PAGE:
If despite your best effort, your partner still ends up feeling threatened and the conversation starts escalating, it’s often best to agree to take a break and come back after your fight-or-flight response has had a chance to cool off. Getting angry can be just as destructive to the trust between spouses as shutting down is.
Establishing or re-establishing intimacy relies on your ability to communicate.
Communication is a pillar of strong relationships. It may seem trite, but it is true. I loved seeing this advice in a September 2017 Ensign article about “Living the Gospel Alone in Your Family.” Author Megan Armknecht writes:
“Gospel principles strengthen every family, no matter the situation. This includes families in which not all are members of the Church—what we sometimes call ‘part-member families.’ Although Latter-day Saints in such families face unique challenges, striving for love, communication, and respect in their families can help them strengthen their testimonies, build friendships, and bring peace into their homes. . . . [E]ffective communication can strengthen part-member families.”
In fact, healthy marriages are not those that do not have conflict; rather, they are those that know how to repair conflict. Best-selling author and writer for The New York Times Alain de Botton explained this in a 2016 opinion piece:
“The person who is best suited to us is not the person who shares our every taste (he or she doesn’t exist), but the person who can negotiate differences in taste intelligently—the person who is good at disagreement” (“Why You Will Marry the Wrong Person”).
A great step in increasing your communication, even while disagreeing, is first to work on your ability to express how you feel. “Name it to tame it” is the helpful rhyme that many mental health professionals use. Increasing emotional vocabulary increases your capacity for emotional intimacy. Consider the difference: “You’re always making assumptions about me and it makes me so angry!” versus, “I feel resentful when you assume things about my opinions. It makes me wonder who you think I am.”
Changing the tone from the catchall “angry” to a much more precise “resentful” makes for a much clearer distinction. In this example, it seems as though the anger is less about the assumption and more about an emotion that the anger is masking: anxiety about how one is perceived by a beloved spouse.
An important point to remember when working on recognizing your emotions and labeling them is not to judge them. “Emotions are simply information,” says Dr. Hanks in her book The Assertiveness Guide for Women. “You don’t have to label them as inherently ‘good’ or ‘bad’.” It can be tempting for us to think, “I shouldn’t be angry; anger is a bad emotion I shouldn’t feel. It’s a sin to be angry.” Not so. Jesus himself experienced anger when He saw the money changers in the temple. You are going through a very emotional, very difficult experience. You get to feel the way you feel without needing to justify it. Your emotions are simply telling you information—what worries you, what is important to you, what makes you anxious. What you do with that information is where progress is made—along with how you share it.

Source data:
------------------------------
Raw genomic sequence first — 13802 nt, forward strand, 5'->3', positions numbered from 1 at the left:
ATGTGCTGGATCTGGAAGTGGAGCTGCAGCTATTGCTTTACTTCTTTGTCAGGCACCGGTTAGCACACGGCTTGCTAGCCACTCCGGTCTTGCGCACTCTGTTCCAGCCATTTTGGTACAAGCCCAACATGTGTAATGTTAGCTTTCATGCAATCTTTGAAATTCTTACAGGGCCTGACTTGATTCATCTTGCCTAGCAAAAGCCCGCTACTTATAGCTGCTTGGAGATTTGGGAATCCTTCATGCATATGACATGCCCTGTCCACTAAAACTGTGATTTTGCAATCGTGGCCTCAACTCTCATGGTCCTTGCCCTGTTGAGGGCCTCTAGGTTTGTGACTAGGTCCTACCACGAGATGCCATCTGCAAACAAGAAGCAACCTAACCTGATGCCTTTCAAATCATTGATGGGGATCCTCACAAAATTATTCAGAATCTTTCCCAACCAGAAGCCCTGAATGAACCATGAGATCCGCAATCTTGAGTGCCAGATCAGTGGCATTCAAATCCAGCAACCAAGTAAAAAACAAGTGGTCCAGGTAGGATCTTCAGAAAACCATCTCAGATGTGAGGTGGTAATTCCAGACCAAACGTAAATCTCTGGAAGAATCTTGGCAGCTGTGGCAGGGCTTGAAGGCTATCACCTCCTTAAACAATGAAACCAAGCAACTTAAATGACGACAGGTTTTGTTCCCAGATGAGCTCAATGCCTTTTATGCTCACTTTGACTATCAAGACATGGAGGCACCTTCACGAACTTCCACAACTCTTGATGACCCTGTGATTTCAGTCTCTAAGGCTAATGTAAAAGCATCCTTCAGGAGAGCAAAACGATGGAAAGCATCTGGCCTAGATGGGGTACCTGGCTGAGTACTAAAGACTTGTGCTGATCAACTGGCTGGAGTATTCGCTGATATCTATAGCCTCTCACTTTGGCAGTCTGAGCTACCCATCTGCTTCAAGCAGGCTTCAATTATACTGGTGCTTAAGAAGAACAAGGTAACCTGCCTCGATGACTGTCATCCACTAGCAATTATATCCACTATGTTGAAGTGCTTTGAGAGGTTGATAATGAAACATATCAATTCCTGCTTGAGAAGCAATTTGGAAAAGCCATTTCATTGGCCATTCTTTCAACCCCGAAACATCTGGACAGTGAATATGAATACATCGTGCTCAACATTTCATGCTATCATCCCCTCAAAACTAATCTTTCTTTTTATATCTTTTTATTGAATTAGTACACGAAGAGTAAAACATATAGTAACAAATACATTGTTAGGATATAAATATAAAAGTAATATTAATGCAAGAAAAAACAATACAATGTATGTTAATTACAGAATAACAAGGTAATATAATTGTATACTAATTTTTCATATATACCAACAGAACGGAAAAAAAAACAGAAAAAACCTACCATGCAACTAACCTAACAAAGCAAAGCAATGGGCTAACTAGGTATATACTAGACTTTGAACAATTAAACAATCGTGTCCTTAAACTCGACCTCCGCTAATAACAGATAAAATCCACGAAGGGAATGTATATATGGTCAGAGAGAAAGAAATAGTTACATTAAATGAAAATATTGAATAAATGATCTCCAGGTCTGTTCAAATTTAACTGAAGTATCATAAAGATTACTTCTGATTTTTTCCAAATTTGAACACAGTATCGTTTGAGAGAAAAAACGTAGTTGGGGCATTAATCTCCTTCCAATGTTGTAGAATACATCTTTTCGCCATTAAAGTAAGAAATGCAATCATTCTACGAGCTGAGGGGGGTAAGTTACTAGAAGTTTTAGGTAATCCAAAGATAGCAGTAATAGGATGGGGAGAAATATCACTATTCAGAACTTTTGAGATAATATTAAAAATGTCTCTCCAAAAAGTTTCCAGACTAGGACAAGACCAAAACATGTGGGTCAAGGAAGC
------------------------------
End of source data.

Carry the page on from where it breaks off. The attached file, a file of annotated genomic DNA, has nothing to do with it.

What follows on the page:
Another easy trap to fall prey to in situations like this occurs when either party seeks to find the root cause of the issues the couple is experiencing. You can quickly fall into a blame game that escalates into name-calling, faultfinding, and other unproductive behaviors. Focusing on how it happened is looking backward into something that cannot be changed. Instead, look around in awareness. Work with what you have. Focus especially on building common ground.
One way to do this is to perform a “couple’s values inventory.” (For instructions on how to do this, see the next page.) I was nervous trying this for the first time because I felt like I had no earthly idea what my husband cared about anymore and worried about what he would answer. It was instructive to learn those things he considered important—and those I hadn’t considered when making my own list. He included things like “adventure” and “fun” in his list, two things I definitely wanted to add to mine! In our home, we display this beloved President Hinckley quote, which I read almost daily: “In all of living have much fun and laughter. Life is to be enjoyed, not just endured.” How could I have missed such an important piece of our lives together—something we both value highly?
In fact, another couple that performed this inventory with us mentioned how the transitioning spouse put down “spirituality” as a value when the believing Latter-day Saint forgot it. It just goes to show that you probably still have more in common than you think, and there’s room to build on that common ground.
Concerning Family and Friends
Most couples don’t exist in a void—eventually, you will want to share with others who care about you. How soon, and how much, is up to you. It’s best to come up with a plan as a couple, but sometimes that doesn’t—or can’t—happen.
In our case, my sister-in-law leaned in to whisper and ask me if my husband could help confirm her soon-to-be-baptized son. When I quietly replied, “No, he’s not worthy to,” I realized that I needed to make sure our circle of friends knew the transition we were going through so we could avoid uncomfortable situations for my husband or anyone else.